South Africa’s Energy Minister, Gwede Mantashe, has blamed the private sector for South Africa’s blackouts that have destroyed businesses and jobs. Surprised? I am not.
Politicians who believe in government controls advocate for an interventionist role of government in the economy, but they always blame the private sector when their statist policies fail.
A stronger market economy is key to South Africa’s prosperity
A market economy, driven by a strong private sector, remains crucial in advancing human development. Markets are very good at the efficient allocation of resources. Every South African who has done first-year economics should know that.
The efficient allocation of resources boosts economic productivity across sectors of the economy. These are sectors that create jobs for South Africa’s workforce.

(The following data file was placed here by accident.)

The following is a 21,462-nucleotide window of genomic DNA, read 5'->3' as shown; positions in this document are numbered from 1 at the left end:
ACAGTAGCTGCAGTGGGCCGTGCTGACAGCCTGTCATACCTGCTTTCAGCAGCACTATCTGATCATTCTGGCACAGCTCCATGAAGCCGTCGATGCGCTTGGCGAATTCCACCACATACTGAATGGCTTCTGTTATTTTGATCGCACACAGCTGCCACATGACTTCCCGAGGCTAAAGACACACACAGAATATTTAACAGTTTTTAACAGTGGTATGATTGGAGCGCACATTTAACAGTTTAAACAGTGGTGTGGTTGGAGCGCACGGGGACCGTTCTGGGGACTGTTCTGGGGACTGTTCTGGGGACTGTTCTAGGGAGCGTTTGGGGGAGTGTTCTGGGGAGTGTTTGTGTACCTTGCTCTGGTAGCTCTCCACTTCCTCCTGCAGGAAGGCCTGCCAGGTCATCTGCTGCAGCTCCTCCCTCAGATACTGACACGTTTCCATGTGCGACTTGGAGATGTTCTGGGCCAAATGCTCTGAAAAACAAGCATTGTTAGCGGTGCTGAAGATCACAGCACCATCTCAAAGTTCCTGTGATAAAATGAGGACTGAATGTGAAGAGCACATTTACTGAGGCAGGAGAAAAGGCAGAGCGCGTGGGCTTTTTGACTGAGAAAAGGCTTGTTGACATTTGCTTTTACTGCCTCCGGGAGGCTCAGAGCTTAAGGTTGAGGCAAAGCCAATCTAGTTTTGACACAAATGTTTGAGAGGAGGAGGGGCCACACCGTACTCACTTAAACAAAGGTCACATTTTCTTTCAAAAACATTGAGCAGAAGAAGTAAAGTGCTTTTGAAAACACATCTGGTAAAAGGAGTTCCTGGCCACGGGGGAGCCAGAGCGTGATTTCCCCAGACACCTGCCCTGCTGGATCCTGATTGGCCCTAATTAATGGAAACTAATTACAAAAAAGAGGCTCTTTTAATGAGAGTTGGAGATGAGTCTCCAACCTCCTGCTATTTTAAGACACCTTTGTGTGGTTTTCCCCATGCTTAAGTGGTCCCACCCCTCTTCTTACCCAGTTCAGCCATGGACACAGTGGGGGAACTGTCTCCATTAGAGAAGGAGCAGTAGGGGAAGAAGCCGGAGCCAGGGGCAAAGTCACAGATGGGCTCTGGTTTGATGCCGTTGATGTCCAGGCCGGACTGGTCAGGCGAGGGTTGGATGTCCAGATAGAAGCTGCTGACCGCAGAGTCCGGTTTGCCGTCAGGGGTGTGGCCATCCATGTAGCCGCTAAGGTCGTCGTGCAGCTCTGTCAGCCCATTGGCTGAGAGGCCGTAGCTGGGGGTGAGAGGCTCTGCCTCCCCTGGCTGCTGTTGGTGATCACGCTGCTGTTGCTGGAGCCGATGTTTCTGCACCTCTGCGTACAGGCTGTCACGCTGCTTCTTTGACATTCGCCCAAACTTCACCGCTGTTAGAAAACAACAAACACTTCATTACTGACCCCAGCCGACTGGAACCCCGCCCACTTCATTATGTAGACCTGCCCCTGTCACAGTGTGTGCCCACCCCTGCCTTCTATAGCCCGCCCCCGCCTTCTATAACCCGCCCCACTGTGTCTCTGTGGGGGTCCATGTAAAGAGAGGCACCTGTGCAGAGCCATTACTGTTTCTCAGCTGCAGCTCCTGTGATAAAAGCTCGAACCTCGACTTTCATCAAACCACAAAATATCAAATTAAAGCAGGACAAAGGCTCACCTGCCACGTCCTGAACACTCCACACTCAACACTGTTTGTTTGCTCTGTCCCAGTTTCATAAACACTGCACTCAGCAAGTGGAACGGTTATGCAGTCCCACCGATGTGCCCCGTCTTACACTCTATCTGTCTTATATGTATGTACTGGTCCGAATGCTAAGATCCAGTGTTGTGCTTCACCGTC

The other special characteristic of the market is that it incentivises hard work and optimal decision-making amongst participants in the economy.
In the market, if, as a consumer or buyer, you make a reckless decision, you pay the price, and when you make the right decisions, the market rewards you. This is true with producers and sellers as well. If they make the right decisions, the market rewards them. Should they make the wrong decisions, they pay the price.